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..... is required to be investigated under this Act, it may, suo motu, direct the Agency to investigate the said offence. (6) Where any direction has been given under Sub-section (4) or sub-section (5), the State Government and any police officer of the State Government investigating the offence shall not proceed with the investigation and shall forthwith transmit the relevant documents and records to the Agency. (7) For the removal of doubts, it is hereby declared that till the Agency takes up the investigation of the case, it shall be the duty of the officer-in-charge of the police station to continue the investigation." (emphasis supplied) 31. As could be seen from the above extracted Section, discretion is conferred by the Parliament upon the Central Government under sub-Section 5 of Section 6 of NIA Act, to suo motu direct investigation of an offence by the Agency, if in the opinion of the Central Government, the offence committed is a scheduled offence. 32. Therefore, the question, which needs to be considered is, whether the opinion of the Central Government is based on the material on record. If the decision by the Central Government, is based on proper appreciation of mate .....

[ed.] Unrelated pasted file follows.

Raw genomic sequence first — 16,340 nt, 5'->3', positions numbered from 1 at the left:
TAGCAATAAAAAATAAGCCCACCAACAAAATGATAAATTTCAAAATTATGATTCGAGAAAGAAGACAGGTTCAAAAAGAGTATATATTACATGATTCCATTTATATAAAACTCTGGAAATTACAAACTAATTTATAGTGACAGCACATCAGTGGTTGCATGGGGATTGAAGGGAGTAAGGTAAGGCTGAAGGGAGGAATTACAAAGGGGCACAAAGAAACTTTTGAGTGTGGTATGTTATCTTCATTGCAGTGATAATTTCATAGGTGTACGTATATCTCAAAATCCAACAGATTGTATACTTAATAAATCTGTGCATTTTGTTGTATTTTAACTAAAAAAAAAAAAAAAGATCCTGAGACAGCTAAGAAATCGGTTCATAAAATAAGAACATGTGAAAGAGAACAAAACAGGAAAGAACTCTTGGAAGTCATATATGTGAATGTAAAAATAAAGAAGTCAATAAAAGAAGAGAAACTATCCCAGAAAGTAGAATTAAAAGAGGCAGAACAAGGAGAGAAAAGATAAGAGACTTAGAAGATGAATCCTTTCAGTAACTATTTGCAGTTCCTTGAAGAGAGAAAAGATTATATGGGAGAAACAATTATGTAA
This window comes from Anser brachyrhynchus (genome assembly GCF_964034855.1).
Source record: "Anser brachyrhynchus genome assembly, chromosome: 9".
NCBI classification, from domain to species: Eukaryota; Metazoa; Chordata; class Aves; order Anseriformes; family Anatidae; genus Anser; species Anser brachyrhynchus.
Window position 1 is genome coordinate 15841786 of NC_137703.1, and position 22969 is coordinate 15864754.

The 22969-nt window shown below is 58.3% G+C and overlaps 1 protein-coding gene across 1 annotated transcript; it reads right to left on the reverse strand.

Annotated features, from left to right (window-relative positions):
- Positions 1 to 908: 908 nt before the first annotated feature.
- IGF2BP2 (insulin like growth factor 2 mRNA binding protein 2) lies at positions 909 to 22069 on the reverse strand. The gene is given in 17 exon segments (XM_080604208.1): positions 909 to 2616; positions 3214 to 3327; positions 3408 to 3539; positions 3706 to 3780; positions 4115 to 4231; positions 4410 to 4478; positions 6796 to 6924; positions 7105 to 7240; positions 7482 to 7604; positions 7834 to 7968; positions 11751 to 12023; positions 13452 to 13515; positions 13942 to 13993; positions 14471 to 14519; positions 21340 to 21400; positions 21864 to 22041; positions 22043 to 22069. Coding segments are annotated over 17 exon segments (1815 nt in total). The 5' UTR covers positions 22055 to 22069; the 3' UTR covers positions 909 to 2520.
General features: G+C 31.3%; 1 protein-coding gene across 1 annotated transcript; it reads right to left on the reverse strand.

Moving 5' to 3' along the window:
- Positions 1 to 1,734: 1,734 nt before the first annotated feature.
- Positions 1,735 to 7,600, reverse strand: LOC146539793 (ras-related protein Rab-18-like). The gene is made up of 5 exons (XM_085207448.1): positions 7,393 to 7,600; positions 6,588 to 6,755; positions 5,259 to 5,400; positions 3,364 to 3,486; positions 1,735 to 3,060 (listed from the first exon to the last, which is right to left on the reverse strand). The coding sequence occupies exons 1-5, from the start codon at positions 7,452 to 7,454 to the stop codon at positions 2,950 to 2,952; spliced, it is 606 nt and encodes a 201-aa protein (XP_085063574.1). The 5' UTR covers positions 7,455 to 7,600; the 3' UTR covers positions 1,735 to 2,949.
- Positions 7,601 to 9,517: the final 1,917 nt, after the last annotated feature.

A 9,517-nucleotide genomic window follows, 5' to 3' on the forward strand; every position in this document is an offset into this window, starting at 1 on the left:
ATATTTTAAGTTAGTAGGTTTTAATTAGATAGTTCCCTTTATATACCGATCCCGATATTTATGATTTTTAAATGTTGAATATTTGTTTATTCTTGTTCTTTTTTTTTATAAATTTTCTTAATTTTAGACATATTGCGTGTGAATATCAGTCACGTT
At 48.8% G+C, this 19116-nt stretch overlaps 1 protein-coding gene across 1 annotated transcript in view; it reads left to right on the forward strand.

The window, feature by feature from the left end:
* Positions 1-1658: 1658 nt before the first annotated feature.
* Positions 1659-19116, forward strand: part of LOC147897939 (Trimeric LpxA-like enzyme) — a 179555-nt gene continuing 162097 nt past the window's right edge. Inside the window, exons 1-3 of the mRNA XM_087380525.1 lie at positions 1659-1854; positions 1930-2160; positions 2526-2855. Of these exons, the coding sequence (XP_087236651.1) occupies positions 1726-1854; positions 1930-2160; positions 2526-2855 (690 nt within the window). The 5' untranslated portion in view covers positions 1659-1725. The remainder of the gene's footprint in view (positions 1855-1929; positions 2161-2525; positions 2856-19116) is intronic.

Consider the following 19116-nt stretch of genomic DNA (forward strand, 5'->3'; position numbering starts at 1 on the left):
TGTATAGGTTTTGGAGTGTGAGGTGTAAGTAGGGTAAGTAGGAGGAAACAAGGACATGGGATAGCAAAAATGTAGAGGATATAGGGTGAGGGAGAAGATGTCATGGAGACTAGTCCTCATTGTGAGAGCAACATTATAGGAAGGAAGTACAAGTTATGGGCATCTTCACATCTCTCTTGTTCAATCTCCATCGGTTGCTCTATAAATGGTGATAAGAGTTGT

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..... tion received from other sources, the Central Government was of the opinion that scheduled offences has been committed and keeping in view, the gravity of the offence, the Central Government directed the NIA in accordance with section 6(5) of the NIA Act, 2008 who take up the investigation of the said case." 36. A careful and harmonious reading of the Statement of Objections filed by the Central Government in juxtaposition with the file notings, leads to an inference that, though the State Government had not sent any report to the Central Government, the communication sent by the Commissioner of Police, was on the file of the Home Ministry and the same was considered. We may further record that, the Home Ministry's notings clearly refers to the communication sent by the Commissioner of Police. In the circumstances, we find no error in Central Government invoking suo motu power. As a corollary, the view taken by the Hon'ble Single Judge, amounts to substitution of Executive's opinion and therefore, not sustainable. 37. We may now deal with the authorities relied upon by the learned Additional Solicitor General. 38. In the case of Ex-Armymen's Protection Services .....